Monday, June 15, 2020

Mongolia | Khovd Aimag | Baatar Khairkhan Uul

Baatar Khairkhan Uul  is a small mountain standing alone on the steppe 4.7 miles from downtown Khovd, just beyond the airport. It is clearly visible when you arrive in Khovd by airplane. Before 1912 Baatar Khairkhan Uul had two different names: Taliin Khairkhan Uul and Tsogt Khairkhan Uul. After 1912 the mountain was renamed Baatar Khairkhan Uul in honor of Magsarjav, one of the four military commanders during the attack on the Chinese Fortress in Khovd in 1912. After the city had been seized he was awarded the title of Khatan Baatar (warrior); hence Baatar Khairkhan Uul.
Baatar Khairkhan Uul stands alone on the steppe south of Khovd City
Baatar Khairkhan Uul 
Magsarjav, (1877-1927) was born in the banner of the Itgemjit Beis of Sain Noyon Khan Aimag. His father was a minor nobleman, but the family was not considered well-to-do.  Although thought to be a khuvilgaan, or incarnation of a minor Buddhist hierarch in western Mongolia, he apparently never considered a religious vocation. Magsarjav had been the Bogd Khan’s representative in Khovd City when Mongolian independence had been declared and had presented the Amban with the ultimatum to surrender the Khovd fortress and return to China. He had to sneak out of Khovd to avoid arrest after that affair and thus no doubt had own score to settle with the Amban. He appeared to have had little military experience, however, and one source calls him “an untried youth,” although he was thirty-five in 1912. 
On the north side of the mountain, visible from the airport, is a large depiction of the familiar Soyombo, the head symbol of the Soyombo alphabet designed by Zanabazar, the First Bogd Gegeen of Mongolia. This sign also occurs on the Mongolian flag, Mongolian currency, and innumerable other places. 
Soyombo Symbol on Baatar Khairkhan Uul
On the rocks at the base of the hill are what Professor Baasankhüü of Khovd, who accompanied me to the site, says are Bronze Age petroglyphs, including depictions of ibex, sheep, elk, deer, tigers or leopards, wolves, and, interestingly, a turtle. (He dates the Bronze Age to about 2000-5000 BP.) There are also Tibetan inscriptions from the seventeenth century, Sanskrit inscriptions, and  inscriptions in vertical script Mongolian, one of which says, “If you pray under this mountain you will be forgiven for the sins of 1000 years.” (According to the translation of the Professor, who reads vertical script Mongolian perfectly).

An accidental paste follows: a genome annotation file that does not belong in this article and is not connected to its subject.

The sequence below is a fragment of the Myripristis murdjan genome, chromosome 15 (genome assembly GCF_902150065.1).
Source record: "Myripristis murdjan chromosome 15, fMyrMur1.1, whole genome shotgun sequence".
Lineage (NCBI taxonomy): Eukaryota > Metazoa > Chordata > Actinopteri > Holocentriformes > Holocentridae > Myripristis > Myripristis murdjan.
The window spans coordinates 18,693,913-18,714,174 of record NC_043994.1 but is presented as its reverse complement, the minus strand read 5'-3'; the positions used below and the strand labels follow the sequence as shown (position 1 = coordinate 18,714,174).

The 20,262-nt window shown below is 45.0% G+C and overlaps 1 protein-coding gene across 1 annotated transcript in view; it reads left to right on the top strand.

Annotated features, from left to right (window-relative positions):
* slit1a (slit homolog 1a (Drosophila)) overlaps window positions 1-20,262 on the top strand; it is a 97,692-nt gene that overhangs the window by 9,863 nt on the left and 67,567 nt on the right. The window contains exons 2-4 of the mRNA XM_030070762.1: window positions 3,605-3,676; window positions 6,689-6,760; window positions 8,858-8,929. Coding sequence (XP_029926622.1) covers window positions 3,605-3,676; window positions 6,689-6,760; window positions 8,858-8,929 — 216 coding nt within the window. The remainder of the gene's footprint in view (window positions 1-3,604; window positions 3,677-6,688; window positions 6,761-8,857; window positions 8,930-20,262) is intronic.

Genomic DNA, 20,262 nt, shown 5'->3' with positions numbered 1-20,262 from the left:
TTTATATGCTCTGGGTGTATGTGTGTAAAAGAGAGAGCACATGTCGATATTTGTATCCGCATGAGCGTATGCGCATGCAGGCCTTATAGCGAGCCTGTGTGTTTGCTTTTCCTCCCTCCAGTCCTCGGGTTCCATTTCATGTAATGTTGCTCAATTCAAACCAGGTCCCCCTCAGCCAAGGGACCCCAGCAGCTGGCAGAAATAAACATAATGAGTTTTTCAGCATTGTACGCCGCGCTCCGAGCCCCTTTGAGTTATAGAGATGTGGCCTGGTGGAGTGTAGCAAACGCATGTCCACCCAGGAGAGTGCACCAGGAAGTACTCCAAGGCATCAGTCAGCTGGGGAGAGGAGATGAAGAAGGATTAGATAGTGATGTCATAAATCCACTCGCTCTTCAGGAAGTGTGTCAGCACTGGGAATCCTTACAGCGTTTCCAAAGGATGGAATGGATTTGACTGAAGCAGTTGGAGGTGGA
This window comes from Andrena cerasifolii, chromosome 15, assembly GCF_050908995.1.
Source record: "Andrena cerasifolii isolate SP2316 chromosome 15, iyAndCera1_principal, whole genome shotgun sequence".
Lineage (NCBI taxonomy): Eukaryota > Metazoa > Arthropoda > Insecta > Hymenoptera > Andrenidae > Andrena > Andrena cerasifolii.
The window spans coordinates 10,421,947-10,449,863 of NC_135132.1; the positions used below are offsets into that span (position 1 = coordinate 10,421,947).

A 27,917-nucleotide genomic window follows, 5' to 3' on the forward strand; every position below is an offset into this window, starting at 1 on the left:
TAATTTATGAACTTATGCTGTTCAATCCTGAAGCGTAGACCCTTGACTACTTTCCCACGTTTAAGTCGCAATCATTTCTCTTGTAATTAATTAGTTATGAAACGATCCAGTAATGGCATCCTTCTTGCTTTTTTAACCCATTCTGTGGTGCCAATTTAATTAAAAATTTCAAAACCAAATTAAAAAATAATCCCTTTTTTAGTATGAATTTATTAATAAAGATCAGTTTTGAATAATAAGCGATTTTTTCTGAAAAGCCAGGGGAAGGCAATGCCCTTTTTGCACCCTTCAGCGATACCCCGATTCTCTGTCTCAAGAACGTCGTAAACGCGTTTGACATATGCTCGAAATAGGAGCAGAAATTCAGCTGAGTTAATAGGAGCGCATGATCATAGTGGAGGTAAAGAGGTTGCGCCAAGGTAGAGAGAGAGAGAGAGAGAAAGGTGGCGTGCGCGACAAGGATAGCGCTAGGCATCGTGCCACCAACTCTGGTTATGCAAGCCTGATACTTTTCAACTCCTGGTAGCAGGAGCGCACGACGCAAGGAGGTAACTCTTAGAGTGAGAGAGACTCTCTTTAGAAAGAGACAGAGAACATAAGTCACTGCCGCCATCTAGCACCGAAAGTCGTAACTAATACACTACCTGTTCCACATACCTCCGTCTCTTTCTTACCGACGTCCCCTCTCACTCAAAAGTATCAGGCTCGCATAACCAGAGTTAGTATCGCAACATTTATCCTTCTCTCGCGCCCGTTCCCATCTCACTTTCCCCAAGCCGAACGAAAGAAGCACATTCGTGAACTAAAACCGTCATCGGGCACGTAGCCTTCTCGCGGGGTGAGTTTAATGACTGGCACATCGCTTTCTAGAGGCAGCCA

During the Siege of Khovd in 1912, Magsarjav camped near the mountain with his contingent of troops. He also maintained an observation post on the summit from which he could watch what was going on in Khovd. According to various accounts he also had monks perform chanting ceremonies on the summit of the hill to ensure the success of the upcoming battle.
It was at the base of Baatar Khairkhan Uul that Magsarjav performed the notorious "Blood Ceremony” in preparation for the attack on the Manchu Fortress in Khovd City. During the ceremony, which was meant to encourage the troops, a Chinese servant who had been captured in the city had his still-beating heart ripped from his chest. The Mongol war banners were then ceremoniously anointed with his blood. A man named Samand Baatar, who was one of Magsarjav’s soldiers, was an eyewitness to the ceremony. In 1970 he described the event in detail to Professor Baasankhüü of Khovd. It is widely believed that Dambijantsan, The Notorious Ja Lama, took part in the Blood Ceremony here at Baatar Khairkhan Uul. Samand Baatar maintained, however, that Dambijantsan was not present at Magsarjav’s ceremony, although he did reportedly perform his own Blood Ceremony at his camp on the Dund Tsenkher Gol near Mankhan.
Not until we had left Baatar Khairkhan Uul and were halfway back to Khovd did I realize I had forgotten to pray at the base of the hill.  
Bronze Age Petroglyphs
Bronze Age Petroglyphs and Vertical Script Mongolian inscriptions
Bronze Age Petroglyphs
Bronze Age Petroglyphs
Bronze Age Petroglyphs and Tibetan script
Bronze Age Petroglyphs

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